‘Write, little Scheherazade,’ he says. It is a command. ‘Tell of your last minutes in the air. Finish your tale.’Code Name Verity opens with a British spy, ‘Verity’, telling us how she was captured by the Gestapo and is currently being held and interrogated at their headquarters in Ormaie, a town in occupied France. The first person narration of Code Name Verity is soon contextualised: Verity is writing an account of her past and her mission for her captors. She has two weeks to do so, at the end of which she’ll be executed.
I don’t want to give away any more of the plot than this, so I’ll just add that this novel is divided into two sections, and that the second narrative illuminates and comments on the first. This is the kind of book that will make you want to go back to the first page and start all over again the minute you’ve finished. Once you know the full story, you’ll read the beginning with entirely new eyes.
The way the narrative is framed gives Code Name Verity a degree of emotional intensity that you don’t find in many novels. This is a dark story; one that doesn’t shy away from the reality of torture in wartime. But because everything Verity is writing is addressed to the Gestapo, the worst of it must be read between the lines. The result is subtle, but no less horrifying for that. I am in awe of the way Wein managed to create a narrative like this: a narrative created by a prisoner of war who is being tortured; a narrative that communicates so much even though you know it came into being under severe constraints and cannot be taken at face value.
I’ve been in a bit of a fiction reading slump these past few months, and a highly absorbing novel like Code Name Verity was just what I needed. I hadn’t read anything this satisfying since The Brides of Rollrock Island back in February. As some of you might know, the topic of women’s roles in WW2 has commanded a big chunk of my reading attention over the years, so I admit I was predisposed to really love this novel. However, I don’t think you need to be interested in the topic to enjoy Code Name Verity — above all, this is an incredibly human story about human connections, our understanding of courage, resilience, and loss.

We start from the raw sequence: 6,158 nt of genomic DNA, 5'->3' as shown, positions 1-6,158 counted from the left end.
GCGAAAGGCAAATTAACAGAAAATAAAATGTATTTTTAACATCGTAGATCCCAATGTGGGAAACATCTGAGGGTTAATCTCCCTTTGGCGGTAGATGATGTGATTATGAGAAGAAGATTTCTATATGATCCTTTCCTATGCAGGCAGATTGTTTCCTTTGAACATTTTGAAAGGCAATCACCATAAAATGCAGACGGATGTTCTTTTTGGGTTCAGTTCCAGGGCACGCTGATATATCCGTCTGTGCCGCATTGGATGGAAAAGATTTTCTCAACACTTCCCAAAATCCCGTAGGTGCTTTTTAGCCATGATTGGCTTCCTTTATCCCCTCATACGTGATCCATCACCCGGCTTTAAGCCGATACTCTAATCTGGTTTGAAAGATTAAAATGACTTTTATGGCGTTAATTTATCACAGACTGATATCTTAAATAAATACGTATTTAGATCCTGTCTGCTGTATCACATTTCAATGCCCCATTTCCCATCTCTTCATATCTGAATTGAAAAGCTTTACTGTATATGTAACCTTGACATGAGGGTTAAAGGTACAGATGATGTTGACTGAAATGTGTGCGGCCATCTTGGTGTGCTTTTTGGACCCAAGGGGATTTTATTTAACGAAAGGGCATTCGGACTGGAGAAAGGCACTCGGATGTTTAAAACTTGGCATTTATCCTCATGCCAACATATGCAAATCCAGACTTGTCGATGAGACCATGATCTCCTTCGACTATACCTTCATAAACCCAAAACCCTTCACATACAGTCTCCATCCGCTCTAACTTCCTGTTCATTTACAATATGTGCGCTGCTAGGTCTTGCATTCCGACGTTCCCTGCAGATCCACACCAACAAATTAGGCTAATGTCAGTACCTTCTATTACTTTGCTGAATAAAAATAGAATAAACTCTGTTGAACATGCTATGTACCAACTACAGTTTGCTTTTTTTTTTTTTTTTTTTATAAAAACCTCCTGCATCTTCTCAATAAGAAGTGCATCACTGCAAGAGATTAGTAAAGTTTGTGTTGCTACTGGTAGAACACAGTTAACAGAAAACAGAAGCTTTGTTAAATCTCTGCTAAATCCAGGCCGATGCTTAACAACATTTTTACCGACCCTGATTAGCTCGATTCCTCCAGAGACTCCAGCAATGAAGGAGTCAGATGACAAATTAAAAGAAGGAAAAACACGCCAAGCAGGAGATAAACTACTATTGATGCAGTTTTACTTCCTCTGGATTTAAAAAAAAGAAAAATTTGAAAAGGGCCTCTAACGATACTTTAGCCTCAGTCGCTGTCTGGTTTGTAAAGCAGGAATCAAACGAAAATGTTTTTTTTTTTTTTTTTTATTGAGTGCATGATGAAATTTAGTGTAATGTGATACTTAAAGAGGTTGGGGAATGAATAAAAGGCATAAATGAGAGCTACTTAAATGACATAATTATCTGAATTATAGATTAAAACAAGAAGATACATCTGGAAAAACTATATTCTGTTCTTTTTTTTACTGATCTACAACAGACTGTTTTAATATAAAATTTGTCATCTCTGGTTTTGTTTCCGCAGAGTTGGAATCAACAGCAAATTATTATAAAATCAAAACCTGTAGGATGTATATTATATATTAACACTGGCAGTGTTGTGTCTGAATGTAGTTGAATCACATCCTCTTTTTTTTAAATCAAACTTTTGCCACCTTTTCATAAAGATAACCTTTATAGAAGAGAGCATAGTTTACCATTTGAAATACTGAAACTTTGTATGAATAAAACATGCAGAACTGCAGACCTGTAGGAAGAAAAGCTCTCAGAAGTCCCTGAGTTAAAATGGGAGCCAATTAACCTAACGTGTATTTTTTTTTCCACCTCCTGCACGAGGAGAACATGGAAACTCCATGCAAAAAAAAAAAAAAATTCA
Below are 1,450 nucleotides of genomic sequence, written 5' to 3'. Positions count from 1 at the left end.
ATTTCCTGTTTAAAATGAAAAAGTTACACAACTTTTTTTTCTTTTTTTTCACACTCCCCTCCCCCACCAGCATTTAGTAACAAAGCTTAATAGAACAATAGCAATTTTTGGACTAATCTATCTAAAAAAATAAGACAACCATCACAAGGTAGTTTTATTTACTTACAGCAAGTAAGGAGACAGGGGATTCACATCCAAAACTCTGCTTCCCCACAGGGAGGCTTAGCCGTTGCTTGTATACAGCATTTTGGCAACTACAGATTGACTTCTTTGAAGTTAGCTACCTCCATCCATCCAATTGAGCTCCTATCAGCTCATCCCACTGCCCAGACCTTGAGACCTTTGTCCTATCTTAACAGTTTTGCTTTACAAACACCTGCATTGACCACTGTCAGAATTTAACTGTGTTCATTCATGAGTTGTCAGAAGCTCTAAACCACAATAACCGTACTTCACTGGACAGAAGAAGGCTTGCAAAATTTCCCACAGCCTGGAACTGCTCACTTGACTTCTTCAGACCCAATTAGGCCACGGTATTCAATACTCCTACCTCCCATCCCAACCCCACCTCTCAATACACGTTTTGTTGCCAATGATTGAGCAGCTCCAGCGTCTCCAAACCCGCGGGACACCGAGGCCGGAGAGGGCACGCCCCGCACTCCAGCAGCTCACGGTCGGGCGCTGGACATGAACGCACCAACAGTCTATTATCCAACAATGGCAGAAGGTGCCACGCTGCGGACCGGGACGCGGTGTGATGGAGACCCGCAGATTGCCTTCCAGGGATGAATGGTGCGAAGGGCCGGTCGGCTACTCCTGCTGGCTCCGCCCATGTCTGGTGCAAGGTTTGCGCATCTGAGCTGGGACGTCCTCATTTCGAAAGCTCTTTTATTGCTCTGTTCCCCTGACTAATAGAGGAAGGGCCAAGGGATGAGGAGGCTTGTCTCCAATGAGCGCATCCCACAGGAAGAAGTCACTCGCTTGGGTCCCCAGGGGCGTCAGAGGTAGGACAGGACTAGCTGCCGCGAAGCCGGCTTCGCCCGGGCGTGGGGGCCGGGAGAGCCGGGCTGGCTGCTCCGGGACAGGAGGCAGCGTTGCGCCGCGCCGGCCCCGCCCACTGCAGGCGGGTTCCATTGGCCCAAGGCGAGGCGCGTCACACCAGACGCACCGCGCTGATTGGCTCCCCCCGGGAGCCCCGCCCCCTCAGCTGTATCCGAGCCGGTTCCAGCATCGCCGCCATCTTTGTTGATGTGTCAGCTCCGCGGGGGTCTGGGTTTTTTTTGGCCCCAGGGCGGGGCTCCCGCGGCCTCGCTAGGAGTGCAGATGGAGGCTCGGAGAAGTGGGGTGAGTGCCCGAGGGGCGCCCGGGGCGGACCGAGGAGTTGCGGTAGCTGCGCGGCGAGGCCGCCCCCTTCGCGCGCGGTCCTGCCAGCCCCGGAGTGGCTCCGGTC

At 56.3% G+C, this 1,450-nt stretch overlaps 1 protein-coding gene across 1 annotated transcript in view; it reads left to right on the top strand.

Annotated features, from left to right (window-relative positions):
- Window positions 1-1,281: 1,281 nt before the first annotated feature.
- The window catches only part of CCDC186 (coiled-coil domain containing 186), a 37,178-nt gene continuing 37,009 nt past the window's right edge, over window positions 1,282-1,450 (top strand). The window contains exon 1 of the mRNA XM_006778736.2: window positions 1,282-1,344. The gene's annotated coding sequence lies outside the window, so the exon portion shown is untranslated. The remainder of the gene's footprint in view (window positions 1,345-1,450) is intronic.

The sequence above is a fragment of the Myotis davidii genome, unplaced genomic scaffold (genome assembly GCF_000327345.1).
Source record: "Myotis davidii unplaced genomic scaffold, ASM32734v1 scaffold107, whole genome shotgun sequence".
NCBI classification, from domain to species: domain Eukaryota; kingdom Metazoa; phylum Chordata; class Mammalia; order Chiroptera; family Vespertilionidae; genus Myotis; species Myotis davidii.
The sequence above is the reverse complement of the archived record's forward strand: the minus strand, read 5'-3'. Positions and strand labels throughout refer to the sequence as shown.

The story Verity tells in the first part of the novel is largely about Maddie, a wartime pilot and her best friend. Code Name Verity explores the intense connection between these two women, a connection that’s just as real and life-changing as any romance. I desperately want to find more stories that acknowledge the power and reality of non-romantic ties, especially between women. It’s not that these stories don’t exist, but they don’t have anywhere near as much cultural salience as either love affairs or stories about intense friendships between men. So I’m always happy to find one that contributes to changing that, and Code Name Verity does it extremely well.
The strength of the ties between Verity and Maddie, the emotional intensity of the story, the cleverness of the structure, and the degree of heartbreak at the end all put me in mind of Sarah Waters’ brilliant The Night Watch. The two novels are completely different in many ways, but I think fans of one are very likely to enjoy the other.